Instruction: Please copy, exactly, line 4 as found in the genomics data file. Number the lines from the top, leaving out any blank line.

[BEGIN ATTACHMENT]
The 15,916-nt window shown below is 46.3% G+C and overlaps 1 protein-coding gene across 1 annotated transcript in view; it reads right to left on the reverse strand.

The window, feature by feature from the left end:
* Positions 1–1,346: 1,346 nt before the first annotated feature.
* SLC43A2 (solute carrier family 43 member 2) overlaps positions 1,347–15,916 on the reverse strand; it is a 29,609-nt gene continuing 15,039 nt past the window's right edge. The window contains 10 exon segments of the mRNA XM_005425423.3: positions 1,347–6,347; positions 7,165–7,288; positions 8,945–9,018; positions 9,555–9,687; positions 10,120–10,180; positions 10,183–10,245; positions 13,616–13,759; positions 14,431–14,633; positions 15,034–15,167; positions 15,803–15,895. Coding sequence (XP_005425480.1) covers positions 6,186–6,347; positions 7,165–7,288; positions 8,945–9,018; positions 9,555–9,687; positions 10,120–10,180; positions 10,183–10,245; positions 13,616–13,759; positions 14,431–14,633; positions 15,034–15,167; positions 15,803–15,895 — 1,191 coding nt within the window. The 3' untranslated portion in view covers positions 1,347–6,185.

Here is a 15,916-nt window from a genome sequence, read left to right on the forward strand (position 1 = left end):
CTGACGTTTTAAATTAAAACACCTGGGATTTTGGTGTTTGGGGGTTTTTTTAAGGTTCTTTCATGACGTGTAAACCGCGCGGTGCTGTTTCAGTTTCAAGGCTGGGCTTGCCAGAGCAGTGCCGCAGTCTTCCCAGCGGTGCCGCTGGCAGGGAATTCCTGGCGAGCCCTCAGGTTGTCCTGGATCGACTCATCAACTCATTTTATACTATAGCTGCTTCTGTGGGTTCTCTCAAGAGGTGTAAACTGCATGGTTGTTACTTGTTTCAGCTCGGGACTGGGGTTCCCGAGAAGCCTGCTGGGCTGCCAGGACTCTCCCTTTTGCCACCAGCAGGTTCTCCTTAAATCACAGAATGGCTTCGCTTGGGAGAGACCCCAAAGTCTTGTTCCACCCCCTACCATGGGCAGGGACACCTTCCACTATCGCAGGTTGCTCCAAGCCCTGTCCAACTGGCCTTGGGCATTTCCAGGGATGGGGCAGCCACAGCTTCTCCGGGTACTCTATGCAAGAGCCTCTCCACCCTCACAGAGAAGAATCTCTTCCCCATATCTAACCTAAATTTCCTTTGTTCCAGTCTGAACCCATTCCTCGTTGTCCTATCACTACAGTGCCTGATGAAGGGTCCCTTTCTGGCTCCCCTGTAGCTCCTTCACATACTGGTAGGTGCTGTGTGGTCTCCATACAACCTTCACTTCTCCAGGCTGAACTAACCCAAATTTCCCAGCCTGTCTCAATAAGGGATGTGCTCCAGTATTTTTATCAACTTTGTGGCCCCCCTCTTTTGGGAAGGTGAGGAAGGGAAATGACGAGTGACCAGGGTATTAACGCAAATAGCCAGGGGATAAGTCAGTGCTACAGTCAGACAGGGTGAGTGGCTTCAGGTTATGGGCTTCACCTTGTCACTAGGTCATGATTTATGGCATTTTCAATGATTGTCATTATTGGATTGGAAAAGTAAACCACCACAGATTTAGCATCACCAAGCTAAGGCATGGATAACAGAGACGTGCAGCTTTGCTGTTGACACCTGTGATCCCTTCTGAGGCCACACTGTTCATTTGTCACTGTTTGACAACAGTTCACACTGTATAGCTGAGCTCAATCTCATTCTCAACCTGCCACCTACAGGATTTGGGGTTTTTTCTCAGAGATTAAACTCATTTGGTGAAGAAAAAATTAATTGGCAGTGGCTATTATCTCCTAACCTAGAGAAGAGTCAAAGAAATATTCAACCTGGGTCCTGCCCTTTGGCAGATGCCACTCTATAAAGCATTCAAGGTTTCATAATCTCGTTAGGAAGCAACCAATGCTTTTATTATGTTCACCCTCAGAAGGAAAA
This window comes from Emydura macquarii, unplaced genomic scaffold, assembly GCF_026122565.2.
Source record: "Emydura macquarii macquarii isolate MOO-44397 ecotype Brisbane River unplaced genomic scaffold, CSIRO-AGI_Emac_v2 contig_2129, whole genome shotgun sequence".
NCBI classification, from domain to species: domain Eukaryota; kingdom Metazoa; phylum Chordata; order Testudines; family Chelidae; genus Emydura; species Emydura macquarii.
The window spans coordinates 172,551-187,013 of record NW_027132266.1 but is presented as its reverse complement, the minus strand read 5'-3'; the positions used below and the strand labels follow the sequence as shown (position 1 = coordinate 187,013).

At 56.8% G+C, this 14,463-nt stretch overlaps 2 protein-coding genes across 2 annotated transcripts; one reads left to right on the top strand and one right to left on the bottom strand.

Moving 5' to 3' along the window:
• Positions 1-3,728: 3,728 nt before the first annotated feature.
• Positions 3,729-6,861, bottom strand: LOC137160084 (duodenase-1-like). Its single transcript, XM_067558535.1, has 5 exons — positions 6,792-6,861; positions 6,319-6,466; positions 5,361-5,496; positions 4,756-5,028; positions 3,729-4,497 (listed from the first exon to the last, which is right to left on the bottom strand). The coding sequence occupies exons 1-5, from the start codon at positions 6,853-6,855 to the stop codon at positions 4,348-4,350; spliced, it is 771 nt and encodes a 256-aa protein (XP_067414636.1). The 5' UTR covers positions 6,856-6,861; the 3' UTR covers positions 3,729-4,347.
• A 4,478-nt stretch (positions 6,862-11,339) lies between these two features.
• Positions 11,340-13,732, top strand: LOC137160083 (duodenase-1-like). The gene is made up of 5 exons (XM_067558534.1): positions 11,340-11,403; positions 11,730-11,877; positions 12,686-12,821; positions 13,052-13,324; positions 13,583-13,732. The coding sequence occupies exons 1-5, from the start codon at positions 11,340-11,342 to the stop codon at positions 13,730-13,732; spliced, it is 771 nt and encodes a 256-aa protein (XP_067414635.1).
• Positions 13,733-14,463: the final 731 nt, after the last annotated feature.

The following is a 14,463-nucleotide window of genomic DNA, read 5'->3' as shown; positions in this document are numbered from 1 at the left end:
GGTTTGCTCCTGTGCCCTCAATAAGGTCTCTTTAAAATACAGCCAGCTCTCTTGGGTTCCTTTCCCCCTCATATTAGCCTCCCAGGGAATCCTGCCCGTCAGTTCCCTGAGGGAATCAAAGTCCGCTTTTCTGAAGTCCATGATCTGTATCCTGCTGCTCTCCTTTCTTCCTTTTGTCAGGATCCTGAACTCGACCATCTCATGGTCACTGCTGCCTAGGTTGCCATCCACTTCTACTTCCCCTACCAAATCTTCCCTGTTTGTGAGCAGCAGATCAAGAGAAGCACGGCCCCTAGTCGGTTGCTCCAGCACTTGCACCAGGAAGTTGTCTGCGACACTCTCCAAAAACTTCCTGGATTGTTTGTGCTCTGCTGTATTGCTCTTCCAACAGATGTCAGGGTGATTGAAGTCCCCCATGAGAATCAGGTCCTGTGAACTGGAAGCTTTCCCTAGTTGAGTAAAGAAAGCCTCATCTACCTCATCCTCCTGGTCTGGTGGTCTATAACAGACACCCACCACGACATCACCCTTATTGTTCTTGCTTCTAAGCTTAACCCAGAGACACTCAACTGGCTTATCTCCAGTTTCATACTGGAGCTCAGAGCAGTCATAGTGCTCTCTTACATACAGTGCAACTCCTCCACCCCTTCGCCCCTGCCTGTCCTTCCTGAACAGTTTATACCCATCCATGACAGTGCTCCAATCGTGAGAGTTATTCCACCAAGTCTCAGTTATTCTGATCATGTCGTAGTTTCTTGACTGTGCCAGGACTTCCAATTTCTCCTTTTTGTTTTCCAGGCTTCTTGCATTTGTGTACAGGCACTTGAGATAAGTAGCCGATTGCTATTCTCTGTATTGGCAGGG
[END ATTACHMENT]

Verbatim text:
* SLC43A2 (solute carrier family 43 member 2) overlaps positions 1,347–15,916 on the reverse strand; it is a 29,609-nt gene continuing 15,039 nt past the window's right edge. The window contains 10 exon segments of the mRNA XM_005425423.3: positions 1,347–6,347; positions 7,165–7,288; positions 8,945–9,018; positions 9,555–9,687; positions 10,120–10,180; positions 10,183–10,245; positions 13,616–13,759; positions 14,431–14,633; positions 15,034–15,167; positions 15,803–15,895. Coding sequence (XP_005425480.1) covers positions 6,186–6,347; positions 7,165–7,288; positions 8,945–9,018; positions 9,555–9,687; positions 10,120–10,180; positions 10,183–10,245; positions 13,616–13,759; positions 14,431–14,633; positions 15,034–15,167; positions 15,803–15,895 — 1,191 coding nt within the window. The 3' untranslated portion in view covers positions 1,347–6,185.